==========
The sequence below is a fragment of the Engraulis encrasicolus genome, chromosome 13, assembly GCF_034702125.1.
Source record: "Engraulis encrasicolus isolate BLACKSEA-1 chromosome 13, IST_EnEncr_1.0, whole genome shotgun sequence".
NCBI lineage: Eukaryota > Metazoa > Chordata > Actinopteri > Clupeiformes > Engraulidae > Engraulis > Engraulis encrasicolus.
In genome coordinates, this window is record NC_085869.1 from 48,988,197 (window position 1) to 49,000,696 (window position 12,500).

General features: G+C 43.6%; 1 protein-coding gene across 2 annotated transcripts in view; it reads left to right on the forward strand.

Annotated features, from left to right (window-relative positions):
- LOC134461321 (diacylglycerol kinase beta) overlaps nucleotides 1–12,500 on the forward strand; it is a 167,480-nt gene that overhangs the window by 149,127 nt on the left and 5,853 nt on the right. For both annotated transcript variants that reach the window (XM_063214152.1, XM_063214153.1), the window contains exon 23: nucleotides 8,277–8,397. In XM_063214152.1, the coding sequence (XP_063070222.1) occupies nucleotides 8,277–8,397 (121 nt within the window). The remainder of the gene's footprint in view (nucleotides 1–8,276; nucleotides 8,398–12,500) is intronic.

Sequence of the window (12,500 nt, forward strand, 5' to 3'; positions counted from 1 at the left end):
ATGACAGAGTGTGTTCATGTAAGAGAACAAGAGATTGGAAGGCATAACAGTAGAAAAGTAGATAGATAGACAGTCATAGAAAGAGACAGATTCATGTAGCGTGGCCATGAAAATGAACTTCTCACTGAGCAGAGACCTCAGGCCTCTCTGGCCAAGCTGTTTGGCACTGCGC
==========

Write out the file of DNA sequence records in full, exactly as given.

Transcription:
The sequence below is a fragment of the Engraulis encrasicolus genome, chromosome 13, assembly GCF_034702125.1.
Source record: "Engraulis encrasicolus isolate BLACKSEA-1 chromosome 13, IST_EnEncr_1.0, whole genome shotgun sequence".
NCBI lineage: Eukaryota > Metazoa > Chordata > Actinopteri > Clupeiformes > Engraulidae > Engraulis > Engraulis encrasicolus.
In genome coordinates, this window is record NC_085869.1 from 48,988,197 (window position 1) to 49,000,696 (window position 12,500).

General features: G+C 43.6%; 1 protein-coding gene across 2 annotated transcripts in view; it reads left to right on the forward strand.

Annotated features, from left to right (window-relative positions):
- LOC134461321 (diacylglycerol kinase beta) overlaps nucleotides 1–12,500 on the forward strand; it is a 167,480-nt gene that overhangs the window by 149,127 nt on the left and 5,853 nt on the right. For both annotated transcript variants that reach the window (XM_063214152.1, XM_063214153.1), the window contains exon 23: nucleotides 8,277–8,397. In XM_063214152.1, the coding sequence (XP_063070222.1) occupies nucleotides 8,277–8,397 (121 nt within the window). The remainder of the gene's footprint in view (nucleotides 1–8,276; nucleotides 8,398–12,500) is intronic.

Sequence of the window (12,500 nt, forward strand, 5' to 3'; positions counted from 1 at the left end):
ATGACAGAGTGTGTTCATGTAAGAGAACAAGAGATTGGAAGGCATAACAGTAGAAAAGTAGATAGATAGACAGTCATAGAAAGAGACAGATTCATGTAGCGTGGCCATGAAAATGAACTTCTCACTGAGCAGAGACCTCAGGCCTCTCTGGCCAAGCTGTTTGGCACTGCGC